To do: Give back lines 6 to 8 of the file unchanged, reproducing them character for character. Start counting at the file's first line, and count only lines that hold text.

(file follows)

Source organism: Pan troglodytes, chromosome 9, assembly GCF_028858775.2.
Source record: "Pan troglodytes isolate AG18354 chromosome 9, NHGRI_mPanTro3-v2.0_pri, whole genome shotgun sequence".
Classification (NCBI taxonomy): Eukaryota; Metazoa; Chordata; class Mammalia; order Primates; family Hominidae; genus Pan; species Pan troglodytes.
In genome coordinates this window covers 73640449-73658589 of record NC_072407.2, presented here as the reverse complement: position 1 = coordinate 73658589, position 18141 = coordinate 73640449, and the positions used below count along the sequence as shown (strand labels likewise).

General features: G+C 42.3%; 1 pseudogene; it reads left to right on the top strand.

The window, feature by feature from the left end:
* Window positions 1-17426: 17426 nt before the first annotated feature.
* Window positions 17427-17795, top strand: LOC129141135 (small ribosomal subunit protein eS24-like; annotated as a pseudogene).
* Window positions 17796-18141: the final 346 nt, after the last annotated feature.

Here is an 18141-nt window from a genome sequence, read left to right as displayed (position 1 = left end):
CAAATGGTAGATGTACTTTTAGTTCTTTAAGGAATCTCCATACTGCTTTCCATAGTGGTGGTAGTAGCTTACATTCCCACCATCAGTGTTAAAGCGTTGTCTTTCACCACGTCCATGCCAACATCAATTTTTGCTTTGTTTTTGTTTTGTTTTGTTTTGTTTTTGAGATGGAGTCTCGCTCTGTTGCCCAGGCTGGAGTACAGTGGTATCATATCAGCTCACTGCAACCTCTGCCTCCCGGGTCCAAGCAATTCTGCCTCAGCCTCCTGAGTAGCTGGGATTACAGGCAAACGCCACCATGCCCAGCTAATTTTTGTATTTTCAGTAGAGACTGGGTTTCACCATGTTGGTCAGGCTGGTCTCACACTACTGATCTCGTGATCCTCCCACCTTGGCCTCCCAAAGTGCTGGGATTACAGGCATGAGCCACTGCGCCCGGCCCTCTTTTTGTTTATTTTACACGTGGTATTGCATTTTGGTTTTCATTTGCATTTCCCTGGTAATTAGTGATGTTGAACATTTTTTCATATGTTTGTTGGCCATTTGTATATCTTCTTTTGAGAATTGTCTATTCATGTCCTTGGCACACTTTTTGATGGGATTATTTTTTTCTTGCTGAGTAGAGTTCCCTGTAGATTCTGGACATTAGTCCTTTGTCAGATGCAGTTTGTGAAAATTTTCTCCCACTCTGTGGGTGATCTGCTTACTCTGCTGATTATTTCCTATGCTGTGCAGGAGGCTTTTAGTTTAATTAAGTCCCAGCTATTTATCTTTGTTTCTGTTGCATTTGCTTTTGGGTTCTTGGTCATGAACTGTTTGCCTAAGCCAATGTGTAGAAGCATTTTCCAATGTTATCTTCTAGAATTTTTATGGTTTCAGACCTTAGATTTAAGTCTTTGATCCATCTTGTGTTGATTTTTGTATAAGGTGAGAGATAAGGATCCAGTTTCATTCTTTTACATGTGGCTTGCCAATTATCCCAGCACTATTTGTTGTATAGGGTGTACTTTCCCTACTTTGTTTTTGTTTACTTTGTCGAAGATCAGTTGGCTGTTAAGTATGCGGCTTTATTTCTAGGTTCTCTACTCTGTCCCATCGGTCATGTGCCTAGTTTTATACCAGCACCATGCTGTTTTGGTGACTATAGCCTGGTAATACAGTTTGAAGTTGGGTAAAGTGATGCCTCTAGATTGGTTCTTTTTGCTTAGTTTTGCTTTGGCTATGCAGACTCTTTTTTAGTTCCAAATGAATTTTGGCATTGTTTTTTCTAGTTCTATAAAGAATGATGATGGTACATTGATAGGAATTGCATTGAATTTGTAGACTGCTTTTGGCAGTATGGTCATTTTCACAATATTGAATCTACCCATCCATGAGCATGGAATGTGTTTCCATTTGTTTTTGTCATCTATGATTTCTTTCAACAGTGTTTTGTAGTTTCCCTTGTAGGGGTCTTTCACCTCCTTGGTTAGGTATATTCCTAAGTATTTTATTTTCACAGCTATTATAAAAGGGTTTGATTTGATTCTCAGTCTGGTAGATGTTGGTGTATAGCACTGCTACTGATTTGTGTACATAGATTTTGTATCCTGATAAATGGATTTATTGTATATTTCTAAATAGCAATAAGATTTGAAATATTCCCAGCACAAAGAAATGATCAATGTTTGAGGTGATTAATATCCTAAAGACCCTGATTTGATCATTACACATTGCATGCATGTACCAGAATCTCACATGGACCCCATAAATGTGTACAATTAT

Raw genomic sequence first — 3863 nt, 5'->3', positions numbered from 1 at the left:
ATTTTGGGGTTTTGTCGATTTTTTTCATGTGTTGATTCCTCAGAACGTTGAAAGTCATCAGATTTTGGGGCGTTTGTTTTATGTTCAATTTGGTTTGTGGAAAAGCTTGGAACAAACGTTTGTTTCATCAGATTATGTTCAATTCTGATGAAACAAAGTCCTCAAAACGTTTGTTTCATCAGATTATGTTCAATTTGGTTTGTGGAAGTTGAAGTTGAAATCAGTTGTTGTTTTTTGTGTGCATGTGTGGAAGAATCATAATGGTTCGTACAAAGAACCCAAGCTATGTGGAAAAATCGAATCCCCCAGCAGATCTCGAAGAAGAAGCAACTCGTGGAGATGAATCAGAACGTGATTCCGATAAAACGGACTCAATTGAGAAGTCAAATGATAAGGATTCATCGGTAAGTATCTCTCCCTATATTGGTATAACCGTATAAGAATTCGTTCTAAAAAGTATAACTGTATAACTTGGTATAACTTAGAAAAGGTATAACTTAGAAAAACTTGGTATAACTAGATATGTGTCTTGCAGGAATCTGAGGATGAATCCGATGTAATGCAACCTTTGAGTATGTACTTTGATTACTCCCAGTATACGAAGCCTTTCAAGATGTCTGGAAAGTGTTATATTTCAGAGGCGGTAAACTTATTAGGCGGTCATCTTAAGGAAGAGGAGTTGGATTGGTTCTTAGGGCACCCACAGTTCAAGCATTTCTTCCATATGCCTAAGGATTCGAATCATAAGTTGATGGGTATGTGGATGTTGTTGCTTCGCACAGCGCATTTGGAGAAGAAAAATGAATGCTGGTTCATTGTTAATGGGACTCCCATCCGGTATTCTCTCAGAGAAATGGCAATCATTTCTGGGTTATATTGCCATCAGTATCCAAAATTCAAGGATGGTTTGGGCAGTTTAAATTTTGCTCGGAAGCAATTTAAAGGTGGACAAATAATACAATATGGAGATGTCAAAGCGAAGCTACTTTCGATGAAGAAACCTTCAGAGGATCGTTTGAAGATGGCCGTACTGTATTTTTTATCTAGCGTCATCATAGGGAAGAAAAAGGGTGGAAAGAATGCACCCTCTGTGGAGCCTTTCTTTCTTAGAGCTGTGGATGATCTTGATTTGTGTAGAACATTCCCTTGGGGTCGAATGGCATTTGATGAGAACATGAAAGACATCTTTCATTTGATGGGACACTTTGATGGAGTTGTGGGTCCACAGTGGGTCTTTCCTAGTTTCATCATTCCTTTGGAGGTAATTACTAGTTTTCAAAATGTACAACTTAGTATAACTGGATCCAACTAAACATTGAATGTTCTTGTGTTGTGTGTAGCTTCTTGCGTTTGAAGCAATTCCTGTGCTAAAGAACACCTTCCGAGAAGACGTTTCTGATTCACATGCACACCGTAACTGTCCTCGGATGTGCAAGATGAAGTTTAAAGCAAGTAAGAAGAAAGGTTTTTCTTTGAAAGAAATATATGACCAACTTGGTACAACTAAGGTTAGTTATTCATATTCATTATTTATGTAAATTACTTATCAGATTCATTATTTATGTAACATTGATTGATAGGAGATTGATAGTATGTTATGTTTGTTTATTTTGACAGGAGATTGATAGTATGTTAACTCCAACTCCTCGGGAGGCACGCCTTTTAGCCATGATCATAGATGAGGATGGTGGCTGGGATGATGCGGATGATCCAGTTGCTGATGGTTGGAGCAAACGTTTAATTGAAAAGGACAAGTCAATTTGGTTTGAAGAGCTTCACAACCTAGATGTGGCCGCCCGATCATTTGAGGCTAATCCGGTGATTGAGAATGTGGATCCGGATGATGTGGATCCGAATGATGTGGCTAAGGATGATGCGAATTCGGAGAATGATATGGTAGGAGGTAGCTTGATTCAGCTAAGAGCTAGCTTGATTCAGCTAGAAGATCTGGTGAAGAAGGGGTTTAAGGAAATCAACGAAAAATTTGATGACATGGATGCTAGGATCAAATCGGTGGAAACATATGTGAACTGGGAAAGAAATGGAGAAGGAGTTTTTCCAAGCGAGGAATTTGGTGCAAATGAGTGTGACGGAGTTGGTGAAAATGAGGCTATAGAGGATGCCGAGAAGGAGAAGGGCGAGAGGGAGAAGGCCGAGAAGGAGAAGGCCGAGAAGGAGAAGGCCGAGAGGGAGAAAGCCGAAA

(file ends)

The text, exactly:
The window, feature by feature from the left end:
* Window positions 1-17426: 17426 nt before the first annotated feature.
* Window positions 17427-17795, top strand: LOC129141135 (small ribosomal subunit protein eS24-like; annotated as a pseudogene).